31. SIR PETER BOTTOMLEY: I think it is more than served. I think it needs to be collected in 48 hours.
32. MR DOUBLE: Yes, and collected-sorry. So the notice is served, but the goods have to be collected in 48 hours.
33. MRS GORLOV: The next one is mine: 16(8) there is a cross-reference that’s wrong and that has been corrected by the omission on page eight, lines five and six.
34. Next we have the unamended provision, 16F. 16F is extending the time within which street trading offences may be prosecuted if the offence relates to a motor vehicle.
35. 16G enables the court to make disposal orders. If the City asks, the court may in certain circumstances, if it is satisfied that the City has tried to find out where there’s the owner of the goods and hasn’t been able to do so, the court may order that the goods should be disposed of.
36. Sorry, I am just reminding myself of what we have got here. Yes, sorry, this is two new sections to go into the 1987 Act. They are on the front of the Bill and they are numbered 16H and 16I, which again I will leave Mr Double to explain.
37. MR DOUBLE: Yes, thank you. Chairman, these deal with, as stated on the front sheet there, the provision of information and training. Both are precedented in recent local Bills and the object of the first one, as will be apparent, is to ensure that those affected by the provisions have access to information about them on the website, the provisions of the legislation. And perhaps as importantly-more importantly from the vendor’s viewpoint-the policies as to the enforcement of the provisions, so the local environmental health office’s policies.
38. And the other one, 16L-training. Again, to ensure-this is done anyway, but it makes it legislatively explicit-that those who are enforcing these provisions are properly trained and understand what they’re doing, because obviously they are affecting people’s lives and their working environment and what they do. So we want to be totally sure that those people are competent and proper in the way in which they carry out their duties. This again makes it statutory. It is done at the moment, but it’s nevertheless put in the Bill to make that explicit.
39. MRS GORLOV: We move on, Sir, to clause 7(2) of the Bill. This is an amendment of the London Local Authorities Act 2004. The 2004 Act provides for certain stated offences to be treated as fixed penalty offences, cases where the enforcing authorities have the option of-not instead of bringing proceedings-they are able to issue fixed penalty notices and the accused person, the person complained of, has the option of paying a fixed penalty rather than facing prosecution. The offences to which that applies are listed in Schedule 2 to the London Local Authorities Act 2004. The purpose of subsection (2) of the Bill is to add the street trading penalty to that list so that the offence of trading without a street trading licence will become a fixed penalty offence under the 2004 Act.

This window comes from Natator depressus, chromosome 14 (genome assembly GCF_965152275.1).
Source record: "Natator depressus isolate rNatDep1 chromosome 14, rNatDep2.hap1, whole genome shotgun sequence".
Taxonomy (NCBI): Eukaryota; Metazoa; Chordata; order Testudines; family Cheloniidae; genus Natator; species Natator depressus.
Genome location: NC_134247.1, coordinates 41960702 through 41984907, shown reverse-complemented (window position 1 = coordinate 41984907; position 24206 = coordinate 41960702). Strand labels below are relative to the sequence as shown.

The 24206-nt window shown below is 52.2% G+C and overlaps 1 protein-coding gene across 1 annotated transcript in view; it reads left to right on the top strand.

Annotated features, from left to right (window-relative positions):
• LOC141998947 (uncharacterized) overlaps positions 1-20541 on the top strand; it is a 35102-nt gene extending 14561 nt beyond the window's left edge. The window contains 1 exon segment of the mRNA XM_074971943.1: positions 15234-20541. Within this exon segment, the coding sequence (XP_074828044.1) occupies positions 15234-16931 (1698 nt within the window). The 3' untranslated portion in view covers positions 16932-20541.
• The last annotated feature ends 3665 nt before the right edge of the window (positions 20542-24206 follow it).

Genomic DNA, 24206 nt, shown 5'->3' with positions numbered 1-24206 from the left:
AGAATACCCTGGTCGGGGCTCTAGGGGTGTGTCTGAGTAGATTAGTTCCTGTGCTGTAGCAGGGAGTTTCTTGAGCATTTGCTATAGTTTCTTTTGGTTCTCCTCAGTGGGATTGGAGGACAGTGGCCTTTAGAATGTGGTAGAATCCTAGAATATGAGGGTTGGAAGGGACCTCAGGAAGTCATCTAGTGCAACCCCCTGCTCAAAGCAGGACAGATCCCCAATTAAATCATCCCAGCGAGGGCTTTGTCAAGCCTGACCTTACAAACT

40. Now, the Committee will see that there’s a filled Bill amendment here. It is not right, I am afraid. We’ve discussed this with Counsel and actually it should say something slightly different. The prohibition on street trading is in section 15, but the actual penalty is in section 16(1) of the 1987 Act. It is in fact maybe even more confusing: it is in only part of section 16(1) and the offence itself is described in the 1987 Act as "Unauthorised street trading". And so the amendment which we would like made is that instead of referring to 15, "Unlicensed street trading"-instead of referring to what is in the filled Bill-it should refer to 16(1) (part) "Unauthorised street trading". The effect, however, will be exactly the same, or rather it will be correct that it will pick up the offence of trading without a street trading licence as a potential fixed penalty offence under the 2004 Act. I hope the Committee will be happy with that amendment.
41. The next clause is clause 8 of the Bill. I mentioned earlier that there is provision enabling the City to recover certain expenses from street traders. The Committee will appreciate the street trading activities in Middlesex Street as they are at the moment give rise to the need for street cleansing and administrative expenses. It is only right that the people who carry on that trade should reimburse those expenses and that isn’t proposed to be altered.